Seen this way, India's rather pathetic enrolment ratio of 15% - only 1 in 8 eligible young people go into Higher Education - sounds about right. This is not about citizenship; this is not about economic possibility; this is not about knowing India and contributing to society. This rate - this is The Hindu Rate of Education - is reflective of how India saw education.

The attempts to change it by expanding capacity has failed. Even if the capacity was expanded manifold - more than half of India's higher education capacity has been created in the last six years - the enrolment rate declined to budge. Part of this is India's growing young population; but the other part is the pointlessness of the whole education business in India.

There may be new colleges with shiny infrastructure, but no new ideas: The best Indian colleges could do is try to borrow curriculum and ideas from their old colonial masters, Britain, and some from America. For all the expansion, there is not a single coherent discussion about how education should be in India. Rather, Higher Ed is the playground for political privileges; donations to a local politician is the best way to set up an university there. And, indeed, India has some really frightening universities therefore, with no efforts to do anything meaningful. No one can blame the students shying away from these places, and in fact, that they do is good for the nation: There is nothing worse than bad education, and citizens who think they are educated when they are not. (Or, more practically, when incompetent Engineers build bridges, Doctors who bought their certificates perform operations, or, on a personal note, you submit to an untrained dentist's chair)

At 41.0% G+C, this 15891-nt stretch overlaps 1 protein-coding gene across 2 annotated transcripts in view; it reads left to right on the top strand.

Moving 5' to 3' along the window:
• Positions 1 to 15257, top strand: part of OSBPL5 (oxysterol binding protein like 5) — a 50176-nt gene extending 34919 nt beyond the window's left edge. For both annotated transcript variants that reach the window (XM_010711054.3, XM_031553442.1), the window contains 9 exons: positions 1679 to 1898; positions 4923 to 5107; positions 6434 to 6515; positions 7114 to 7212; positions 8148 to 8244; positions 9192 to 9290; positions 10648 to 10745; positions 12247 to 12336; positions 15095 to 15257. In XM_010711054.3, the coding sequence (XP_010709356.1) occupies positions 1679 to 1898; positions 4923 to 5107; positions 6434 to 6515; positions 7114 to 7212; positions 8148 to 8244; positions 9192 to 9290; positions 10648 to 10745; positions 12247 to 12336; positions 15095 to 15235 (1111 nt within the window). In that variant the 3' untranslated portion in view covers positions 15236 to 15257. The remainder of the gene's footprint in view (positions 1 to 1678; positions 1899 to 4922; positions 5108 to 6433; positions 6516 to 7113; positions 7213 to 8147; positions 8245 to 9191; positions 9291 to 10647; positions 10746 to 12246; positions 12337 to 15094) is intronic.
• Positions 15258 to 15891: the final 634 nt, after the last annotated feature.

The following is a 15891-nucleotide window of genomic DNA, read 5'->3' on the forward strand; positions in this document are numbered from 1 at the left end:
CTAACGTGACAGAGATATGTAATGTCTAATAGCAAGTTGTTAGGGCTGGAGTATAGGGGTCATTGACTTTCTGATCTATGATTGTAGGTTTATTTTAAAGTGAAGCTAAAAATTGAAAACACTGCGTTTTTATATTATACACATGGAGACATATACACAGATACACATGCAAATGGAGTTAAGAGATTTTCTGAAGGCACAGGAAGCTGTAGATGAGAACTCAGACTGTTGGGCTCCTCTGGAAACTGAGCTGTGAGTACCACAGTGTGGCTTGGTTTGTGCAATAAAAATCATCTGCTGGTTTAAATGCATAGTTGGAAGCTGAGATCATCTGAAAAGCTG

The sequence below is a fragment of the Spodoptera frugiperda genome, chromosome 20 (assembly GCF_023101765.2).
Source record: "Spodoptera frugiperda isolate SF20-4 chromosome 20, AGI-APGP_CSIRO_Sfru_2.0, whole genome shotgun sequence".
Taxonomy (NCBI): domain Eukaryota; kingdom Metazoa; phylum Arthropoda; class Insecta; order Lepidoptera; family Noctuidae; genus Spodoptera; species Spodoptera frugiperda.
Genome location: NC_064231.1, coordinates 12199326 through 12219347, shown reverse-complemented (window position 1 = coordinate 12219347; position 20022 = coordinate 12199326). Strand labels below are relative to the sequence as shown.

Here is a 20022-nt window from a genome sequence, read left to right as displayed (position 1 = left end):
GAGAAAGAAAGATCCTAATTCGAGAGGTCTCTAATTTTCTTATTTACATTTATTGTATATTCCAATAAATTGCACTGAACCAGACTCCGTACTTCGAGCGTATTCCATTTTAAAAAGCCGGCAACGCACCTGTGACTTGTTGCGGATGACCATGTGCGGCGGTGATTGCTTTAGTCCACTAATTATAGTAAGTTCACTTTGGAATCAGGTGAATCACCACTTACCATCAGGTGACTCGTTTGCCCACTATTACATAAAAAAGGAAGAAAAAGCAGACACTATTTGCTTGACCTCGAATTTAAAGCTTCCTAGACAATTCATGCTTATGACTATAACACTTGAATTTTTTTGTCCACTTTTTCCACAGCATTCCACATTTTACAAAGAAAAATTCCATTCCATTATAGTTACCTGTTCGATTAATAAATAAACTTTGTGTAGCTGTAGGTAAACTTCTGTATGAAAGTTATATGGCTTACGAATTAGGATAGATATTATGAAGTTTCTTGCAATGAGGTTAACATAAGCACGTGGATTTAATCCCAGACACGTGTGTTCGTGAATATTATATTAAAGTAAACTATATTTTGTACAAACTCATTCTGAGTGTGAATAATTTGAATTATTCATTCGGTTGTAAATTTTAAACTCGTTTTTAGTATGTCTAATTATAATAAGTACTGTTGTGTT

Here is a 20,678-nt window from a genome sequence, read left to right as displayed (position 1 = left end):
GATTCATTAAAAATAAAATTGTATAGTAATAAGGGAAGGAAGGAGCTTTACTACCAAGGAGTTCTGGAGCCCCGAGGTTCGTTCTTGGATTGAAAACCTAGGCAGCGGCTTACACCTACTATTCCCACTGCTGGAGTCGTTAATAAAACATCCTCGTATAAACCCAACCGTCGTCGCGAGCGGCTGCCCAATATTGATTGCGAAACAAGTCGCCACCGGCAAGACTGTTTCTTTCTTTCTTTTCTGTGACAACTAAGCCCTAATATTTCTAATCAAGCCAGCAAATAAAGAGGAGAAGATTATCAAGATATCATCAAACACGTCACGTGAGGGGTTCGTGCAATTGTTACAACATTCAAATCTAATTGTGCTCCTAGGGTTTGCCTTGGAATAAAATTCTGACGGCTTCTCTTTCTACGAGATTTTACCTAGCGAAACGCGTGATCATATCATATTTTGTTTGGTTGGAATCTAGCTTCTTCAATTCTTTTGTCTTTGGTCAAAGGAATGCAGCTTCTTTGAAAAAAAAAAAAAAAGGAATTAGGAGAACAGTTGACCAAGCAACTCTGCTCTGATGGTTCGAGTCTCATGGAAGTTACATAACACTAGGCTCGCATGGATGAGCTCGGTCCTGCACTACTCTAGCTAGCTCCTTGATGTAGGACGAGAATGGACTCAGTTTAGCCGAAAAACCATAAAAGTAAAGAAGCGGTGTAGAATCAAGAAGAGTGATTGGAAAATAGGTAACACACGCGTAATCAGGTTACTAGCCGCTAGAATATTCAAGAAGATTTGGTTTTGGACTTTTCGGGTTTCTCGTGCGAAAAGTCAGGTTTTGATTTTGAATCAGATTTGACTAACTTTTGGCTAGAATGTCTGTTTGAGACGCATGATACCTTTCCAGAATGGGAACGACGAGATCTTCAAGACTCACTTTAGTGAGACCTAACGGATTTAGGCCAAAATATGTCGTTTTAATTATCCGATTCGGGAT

The new Indian government has made its intent clear: That they want a Hindu system of Education. Though this has no connection with what we imply with the 'Hindu rate of Education', the former is likely to reinforce the latter. Hindu education, which is basically the education of the classics and the arts for a select few (in fact, most castes are prohibited from learning): This is the problem that underlie the 'Hindu Rate of Education', or the British-imposed Education to Govern (just read English rather than the Vedas).

The argument I am pursuing is that to avoid going back to Hindu Rate of Growth, the Hindu Nationalist Government in Delhi has to break the trap of Hindu Rate of Education: While their minds are set upon a Hindu System, an exclusive, privilege-based idea which aims to produce a governing elite, this is not going to happen. The root-and-branch reform of Indian Higher Ed is not about throwing away English (far from that: I actually believe that India should look at ways of accepting and integrating English without its inherent colonial rhetoric and ideas: See Contra Macaulay)  but throwing away the colonial idea of education for a special social privilege and to create a governing elite.

Indeed, even a rose-eyed optimist knows that it is not going to happen. The people who run the new Higher Education institutions are in the game not to rock the boat but to make money from it. And, the Public Higher Education system is too politicised, too distracted, and too elitist anyway to do anything for anything.